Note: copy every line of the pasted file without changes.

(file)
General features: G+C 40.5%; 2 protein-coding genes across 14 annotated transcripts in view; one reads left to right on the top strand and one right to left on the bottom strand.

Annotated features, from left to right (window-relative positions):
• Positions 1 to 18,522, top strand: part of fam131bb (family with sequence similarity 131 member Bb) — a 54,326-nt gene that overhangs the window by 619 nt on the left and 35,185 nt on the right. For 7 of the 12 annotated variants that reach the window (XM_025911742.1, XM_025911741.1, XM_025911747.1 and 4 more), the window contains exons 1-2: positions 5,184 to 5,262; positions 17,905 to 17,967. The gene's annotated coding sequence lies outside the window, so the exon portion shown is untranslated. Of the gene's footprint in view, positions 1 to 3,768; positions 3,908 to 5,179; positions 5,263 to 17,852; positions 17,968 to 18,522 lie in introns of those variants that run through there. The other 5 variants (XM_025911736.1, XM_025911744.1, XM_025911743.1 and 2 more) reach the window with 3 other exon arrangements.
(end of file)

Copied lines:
General features: G+C 40.5%; 2 protein-coding genes across 14 annotated transcripts in view; one reads left to right on the top strand and one right to left on the bottom strand.

Annotated features, from left to right (window-relative positions):
• Positions 1 to 18,522, top strand: part of fam131bb (family with sequence similarity 131 member Bb) — a 54,326-nt gene that overhangs the window by 619 nt on the left and 35,185 nt on the right. For 7 of the 12 annotated variants that reach the window (XM_025911742.1, XM_025911741.1, XM_025911747.1 and 4 more), the window contains exons 1-2: positions 5,184 to 5,262; positions 17,905 to 17,967. The gene's annotated coding sequence lies outside the window, so the exon portion shown is untranslated. Of the gene's footprint in view, positions 1 to 3,768; positions 3,908 to 5,179; positions 5,263 to 17,852; positions 17,968 to 18,522 lie in introns of those variants that run through there. The other 5 variants (XM_025911736.1, XM_025911744.1, XM_025911743.1 and 2 more) reach the window with 3 other exon arrangements.